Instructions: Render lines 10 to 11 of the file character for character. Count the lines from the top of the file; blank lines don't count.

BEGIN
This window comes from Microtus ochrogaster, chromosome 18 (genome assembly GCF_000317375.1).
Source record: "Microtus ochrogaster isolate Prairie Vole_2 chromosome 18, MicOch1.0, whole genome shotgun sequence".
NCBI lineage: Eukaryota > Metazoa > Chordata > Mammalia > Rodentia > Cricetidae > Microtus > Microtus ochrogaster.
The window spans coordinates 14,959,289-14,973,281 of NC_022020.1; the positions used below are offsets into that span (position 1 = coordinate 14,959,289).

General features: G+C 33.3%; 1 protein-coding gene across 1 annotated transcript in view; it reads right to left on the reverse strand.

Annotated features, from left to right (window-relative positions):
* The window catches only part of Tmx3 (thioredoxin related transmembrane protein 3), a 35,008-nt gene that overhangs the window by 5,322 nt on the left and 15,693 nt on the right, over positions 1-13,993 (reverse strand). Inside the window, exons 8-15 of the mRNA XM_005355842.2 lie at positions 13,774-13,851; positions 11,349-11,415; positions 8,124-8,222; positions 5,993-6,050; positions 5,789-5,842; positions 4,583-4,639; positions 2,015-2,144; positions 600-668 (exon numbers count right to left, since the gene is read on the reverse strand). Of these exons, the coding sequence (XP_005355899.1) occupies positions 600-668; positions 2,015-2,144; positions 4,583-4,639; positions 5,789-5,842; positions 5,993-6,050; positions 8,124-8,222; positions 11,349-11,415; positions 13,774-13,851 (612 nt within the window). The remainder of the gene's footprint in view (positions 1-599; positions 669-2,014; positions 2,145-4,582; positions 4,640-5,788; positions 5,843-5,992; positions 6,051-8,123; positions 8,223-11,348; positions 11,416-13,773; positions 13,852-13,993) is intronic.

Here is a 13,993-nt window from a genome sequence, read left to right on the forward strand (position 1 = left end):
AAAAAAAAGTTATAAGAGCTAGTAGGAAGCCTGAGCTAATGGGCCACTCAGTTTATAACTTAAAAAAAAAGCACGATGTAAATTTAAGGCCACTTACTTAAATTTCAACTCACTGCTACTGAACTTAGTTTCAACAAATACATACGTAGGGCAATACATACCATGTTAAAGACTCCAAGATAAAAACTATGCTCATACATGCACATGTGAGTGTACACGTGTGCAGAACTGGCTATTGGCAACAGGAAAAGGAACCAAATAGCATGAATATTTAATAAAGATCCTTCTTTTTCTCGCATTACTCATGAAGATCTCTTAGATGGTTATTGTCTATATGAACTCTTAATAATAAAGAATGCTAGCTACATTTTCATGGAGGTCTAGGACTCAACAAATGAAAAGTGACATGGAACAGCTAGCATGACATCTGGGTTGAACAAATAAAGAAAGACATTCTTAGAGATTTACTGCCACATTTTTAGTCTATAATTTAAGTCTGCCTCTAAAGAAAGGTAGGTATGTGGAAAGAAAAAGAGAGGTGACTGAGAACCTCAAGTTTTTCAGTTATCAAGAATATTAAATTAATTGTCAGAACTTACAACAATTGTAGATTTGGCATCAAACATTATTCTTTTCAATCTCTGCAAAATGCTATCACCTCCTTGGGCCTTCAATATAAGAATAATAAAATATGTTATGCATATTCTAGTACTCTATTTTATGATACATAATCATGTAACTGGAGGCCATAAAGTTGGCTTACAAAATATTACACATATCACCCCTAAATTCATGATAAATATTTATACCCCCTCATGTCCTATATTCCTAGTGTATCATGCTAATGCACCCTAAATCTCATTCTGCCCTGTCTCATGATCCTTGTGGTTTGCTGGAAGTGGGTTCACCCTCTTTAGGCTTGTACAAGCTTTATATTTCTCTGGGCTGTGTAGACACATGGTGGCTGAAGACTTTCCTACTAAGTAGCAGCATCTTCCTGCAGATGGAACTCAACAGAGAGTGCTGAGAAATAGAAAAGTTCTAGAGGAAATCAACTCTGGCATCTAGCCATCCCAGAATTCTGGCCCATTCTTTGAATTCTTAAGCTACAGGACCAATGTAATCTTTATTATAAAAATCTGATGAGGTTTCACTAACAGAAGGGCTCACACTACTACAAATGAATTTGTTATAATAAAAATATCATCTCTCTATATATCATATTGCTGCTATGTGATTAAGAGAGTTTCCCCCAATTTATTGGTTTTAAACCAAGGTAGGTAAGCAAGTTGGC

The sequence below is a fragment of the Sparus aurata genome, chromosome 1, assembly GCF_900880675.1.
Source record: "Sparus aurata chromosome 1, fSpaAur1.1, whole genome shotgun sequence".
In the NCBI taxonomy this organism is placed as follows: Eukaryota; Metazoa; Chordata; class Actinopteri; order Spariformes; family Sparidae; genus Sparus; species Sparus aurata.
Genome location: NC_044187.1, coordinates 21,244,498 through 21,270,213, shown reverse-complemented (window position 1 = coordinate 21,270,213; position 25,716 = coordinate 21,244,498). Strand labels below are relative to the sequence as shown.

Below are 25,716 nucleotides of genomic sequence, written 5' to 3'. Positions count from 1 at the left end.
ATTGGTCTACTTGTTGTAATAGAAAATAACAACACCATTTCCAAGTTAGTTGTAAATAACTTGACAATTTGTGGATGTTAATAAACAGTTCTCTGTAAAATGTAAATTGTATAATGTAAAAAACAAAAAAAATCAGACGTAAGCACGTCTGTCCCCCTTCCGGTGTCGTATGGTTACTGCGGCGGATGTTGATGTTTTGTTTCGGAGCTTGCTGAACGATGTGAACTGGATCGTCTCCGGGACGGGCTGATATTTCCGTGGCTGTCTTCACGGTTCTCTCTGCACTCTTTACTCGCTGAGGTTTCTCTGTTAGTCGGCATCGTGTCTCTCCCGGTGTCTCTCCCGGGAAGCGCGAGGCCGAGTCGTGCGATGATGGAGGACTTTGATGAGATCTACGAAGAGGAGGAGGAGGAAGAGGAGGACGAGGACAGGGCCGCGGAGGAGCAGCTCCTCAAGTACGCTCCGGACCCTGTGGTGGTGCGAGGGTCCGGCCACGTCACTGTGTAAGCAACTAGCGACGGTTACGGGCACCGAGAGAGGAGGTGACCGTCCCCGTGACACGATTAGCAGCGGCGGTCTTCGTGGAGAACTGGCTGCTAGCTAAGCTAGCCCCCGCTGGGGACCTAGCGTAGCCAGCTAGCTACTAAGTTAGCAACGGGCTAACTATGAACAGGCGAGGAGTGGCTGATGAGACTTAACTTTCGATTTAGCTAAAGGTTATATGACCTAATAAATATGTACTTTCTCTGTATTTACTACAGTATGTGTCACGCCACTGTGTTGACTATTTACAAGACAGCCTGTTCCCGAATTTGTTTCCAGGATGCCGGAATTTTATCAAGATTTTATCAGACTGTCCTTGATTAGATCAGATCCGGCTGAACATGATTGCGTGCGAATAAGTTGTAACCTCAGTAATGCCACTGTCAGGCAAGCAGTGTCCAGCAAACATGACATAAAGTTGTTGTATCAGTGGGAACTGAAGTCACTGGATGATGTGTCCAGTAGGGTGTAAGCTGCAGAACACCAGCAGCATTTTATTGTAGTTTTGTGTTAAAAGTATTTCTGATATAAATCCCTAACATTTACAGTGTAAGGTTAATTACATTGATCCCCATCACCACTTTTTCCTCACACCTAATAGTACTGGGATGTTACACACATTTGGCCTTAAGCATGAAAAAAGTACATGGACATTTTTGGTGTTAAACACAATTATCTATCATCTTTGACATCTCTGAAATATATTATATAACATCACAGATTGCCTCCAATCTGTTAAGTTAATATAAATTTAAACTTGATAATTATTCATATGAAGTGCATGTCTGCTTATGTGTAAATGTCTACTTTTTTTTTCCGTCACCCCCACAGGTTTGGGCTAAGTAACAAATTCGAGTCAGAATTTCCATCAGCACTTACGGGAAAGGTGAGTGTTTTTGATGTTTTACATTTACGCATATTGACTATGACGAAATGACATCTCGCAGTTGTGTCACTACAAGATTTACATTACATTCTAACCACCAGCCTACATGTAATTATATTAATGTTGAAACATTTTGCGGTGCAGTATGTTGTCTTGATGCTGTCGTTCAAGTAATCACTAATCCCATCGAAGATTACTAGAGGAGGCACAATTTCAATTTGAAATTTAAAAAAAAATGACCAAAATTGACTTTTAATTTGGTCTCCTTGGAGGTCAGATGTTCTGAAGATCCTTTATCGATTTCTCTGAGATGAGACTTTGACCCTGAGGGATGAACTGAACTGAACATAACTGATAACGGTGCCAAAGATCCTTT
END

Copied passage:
The sequence below is a fragment of the Sparus aurata genome, chromosome 1, assembly GCF_900880675.1.
Source record: "Sparus aurata chromosome 1, fSpaAur1.1, whole genome shotgun sequence".